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Exploring Black-Jewish Relations with Jacques Berlinerblau

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In this 5-week course, we will review the long and complex history between the Black American and Jewish American communities, asking ourselves what the current moment says about their past and future engagement. 

 Since the presidential election of Donald J. Trump in 2016, white nationalist movements in the United States have re-emerged as aggrieved, organized, and energetic actors claiming they “just want their country back.” What unites these disparate extremist groups is a shared hatred for persons of African and Jewish ancestry. The jarring chants in Charlottesville of “Blacks will not replace us!,” “Jews will not replace us!,” as well as the eerily parallel massacres at houses of worship in Pittsburgh and Charleston, exposed the central targets of the radical right’s wrath.

The resurgence of hate groups in the United States engenders a somewhat urgent historical moment for Black Americans and Jewish Americans. It urges them to explore why their flesh/face/embodiment ignites the ire of white supremacists. It also prompts them to ponder the apathy of others who sit silently on the sidelines hoping the problem will fade once again into the crevices of America’s underside. As “alt-right” rhetoric increasingly normalizes itself in public life, the time would seem to be right for America’s Blacks and Jews to rekindle the fires of the civil rights movement, working together once again for political and social engagement on issues ranging from police brutality to voting rights to xenophobia, etc.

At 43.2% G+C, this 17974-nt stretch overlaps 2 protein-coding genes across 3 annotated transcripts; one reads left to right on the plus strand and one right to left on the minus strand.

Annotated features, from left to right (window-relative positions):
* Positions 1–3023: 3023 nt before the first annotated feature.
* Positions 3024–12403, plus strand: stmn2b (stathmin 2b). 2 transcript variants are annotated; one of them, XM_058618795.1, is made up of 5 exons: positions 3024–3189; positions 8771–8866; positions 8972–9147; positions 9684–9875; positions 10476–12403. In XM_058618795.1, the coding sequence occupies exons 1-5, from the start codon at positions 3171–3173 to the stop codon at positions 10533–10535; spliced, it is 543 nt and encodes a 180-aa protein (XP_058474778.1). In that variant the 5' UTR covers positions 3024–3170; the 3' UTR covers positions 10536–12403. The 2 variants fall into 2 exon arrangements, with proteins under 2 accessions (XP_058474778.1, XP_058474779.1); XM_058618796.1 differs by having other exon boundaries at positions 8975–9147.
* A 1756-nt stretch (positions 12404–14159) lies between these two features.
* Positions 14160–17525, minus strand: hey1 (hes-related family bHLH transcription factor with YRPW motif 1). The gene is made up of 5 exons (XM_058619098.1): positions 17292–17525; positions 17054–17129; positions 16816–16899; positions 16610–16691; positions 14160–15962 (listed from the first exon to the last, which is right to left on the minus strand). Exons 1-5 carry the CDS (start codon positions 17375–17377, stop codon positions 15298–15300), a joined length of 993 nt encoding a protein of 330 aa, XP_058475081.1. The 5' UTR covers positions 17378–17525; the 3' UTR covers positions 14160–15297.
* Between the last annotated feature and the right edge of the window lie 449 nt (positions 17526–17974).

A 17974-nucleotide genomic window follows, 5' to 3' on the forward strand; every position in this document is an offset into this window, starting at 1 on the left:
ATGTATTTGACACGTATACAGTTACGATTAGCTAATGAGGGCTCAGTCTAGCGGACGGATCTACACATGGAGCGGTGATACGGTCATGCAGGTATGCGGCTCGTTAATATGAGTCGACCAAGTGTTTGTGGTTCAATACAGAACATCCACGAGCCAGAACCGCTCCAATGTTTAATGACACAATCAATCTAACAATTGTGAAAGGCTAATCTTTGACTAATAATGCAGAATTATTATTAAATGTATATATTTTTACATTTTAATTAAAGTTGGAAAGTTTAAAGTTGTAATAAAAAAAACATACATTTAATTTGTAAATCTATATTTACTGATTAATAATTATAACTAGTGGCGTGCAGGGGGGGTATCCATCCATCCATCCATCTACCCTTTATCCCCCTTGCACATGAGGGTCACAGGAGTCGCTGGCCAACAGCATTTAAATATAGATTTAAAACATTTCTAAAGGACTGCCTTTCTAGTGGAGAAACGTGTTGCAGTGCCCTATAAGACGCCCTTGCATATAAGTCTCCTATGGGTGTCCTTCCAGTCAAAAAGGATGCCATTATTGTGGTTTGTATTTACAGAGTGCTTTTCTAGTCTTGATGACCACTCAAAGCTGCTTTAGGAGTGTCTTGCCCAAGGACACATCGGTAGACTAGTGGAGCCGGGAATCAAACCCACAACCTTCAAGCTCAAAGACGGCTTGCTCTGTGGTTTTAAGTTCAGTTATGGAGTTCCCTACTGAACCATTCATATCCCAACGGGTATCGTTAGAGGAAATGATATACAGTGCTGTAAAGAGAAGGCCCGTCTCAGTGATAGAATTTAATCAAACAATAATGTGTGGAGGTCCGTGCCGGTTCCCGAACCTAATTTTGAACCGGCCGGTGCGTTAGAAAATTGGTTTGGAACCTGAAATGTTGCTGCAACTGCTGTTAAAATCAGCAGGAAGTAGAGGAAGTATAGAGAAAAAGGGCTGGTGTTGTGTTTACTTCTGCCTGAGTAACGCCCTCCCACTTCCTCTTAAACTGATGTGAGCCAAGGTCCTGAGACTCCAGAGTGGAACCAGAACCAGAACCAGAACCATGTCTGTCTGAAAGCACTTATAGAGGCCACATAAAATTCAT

In this 5-week course, we will review the long and complex history between these two "mirrored" communities, asking ourselves what the current moment says about their past and future engagement. 

Dates: Mondays starting 4/6
Time: 7:00 pm
Cost: Free for WHC members; $18 for non-members

This course will be conducted via Zoom.

Click here to register for this course.

About the Instructor:

Jacques Berlinerblau is a professor, the Rabbi Harold White Chair in Jewish Civilization, and the Director of the Center for Jewish Civilization at the Edmund A. Walsh School of Foreign Service at Georgetown University. He has doctorates in Ancient Near Eastern languages and literature (from NYU) and theoretical sociology (from the New School for Social Research). He has published on a wide variety of scholarly subjects with special attention to heresy, atheism, secularism, Jewish-American literature, and biblical literature.